The Crown: Seven takeaways from the newest collection of Netflix’s royal drama


By Katie RazzallCulture editor

Season five of Netflix's The Crown has already created its own drama before its release on Wednesday, causing controversy over its depiction of the royal family.

Netflix defended its show as a "fictional dramatisation", after Sir John Major and Dame Judi Dench questioned its accuracy.

It has also added a disclaimer to its marketing for the show, saying it is "inspired by real-life events".

I've spent my Friday night binge-watching all 10 new episodes, to find out just what this new series is like – here are my takeaways.

1. It's hard to tell fact from fiction

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Jonathan Pryce as Prince Phillip, Natascha McElhone as Penny KnatchbullNetflix

The closer this series gets to the present day, the more the truth and and the blurring of fact and fiction matters.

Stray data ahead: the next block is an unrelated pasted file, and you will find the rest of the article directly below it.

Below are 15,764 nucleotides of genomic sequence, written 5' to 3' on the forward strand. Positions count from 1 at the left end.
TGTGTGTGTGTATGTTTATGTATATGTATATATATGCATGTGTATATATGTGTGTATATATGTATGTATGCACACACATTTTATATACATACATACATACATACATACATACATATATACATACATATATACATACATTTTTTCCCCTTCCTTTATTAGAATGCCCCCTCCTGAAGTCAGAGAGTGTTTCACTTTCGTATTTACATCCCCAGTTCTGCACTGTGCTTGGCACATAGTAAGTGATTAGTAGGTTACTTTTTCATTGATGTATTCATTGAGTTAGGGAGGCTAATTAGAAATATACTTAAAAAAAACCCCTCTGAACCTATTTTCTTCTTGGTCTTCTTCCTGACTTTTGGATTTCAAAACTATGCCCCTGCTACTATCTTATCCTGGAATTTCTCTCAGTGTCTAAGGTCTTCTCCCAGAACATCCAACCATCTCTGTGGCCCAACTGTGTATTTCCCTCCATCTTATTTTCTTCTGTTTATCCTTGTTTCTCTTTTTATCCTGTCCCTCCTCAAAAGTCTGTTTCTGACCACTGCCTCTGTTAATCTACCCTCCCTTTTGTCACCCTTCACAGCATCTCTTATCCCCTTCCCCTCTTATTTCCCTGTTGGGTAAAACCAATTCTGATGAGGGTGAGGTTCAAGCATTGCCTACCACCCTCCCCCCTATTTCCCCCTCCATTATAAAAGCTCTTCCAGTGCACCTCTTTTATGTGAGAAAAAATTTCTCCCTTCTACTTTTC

This season is set in the 90s and the Queen – played magnificently for the first time by Imelda Staunton – is in her mid-60s. Her children's marriages are failing and, controversially, the show suggests an affair between Prince Phillip and Lady Rumsey, 32 years his junior.

The Duke of Edinburgh, played by Jonathan Pryce, denies it, but in a testing scene, he tells the Queen of his "disenchantment" with the marriage. But The Crown is so plausible and so human that it's always been impossible as a general viewer to distinguish drama from reality.

In the absence of royal-related facts that we will likely never know, this fiction fills the void, and for many becomes the truth.

So soon after the Queen's death, and with so many of the characters still living, that feels more difficult to justify editorially.

2. John Major's portrayal is a revelation

Jonny Lee Miller as John Major in The CrownNetflix

The former prime minister has attacked this series for suggesting Prince Charles wanted to force the Queen to abdicate, calling that "malicious nonsense".

But in The Crown, the politician, once ridiculed by Spitting Image for being dull and boring (and eating peas), is anything but.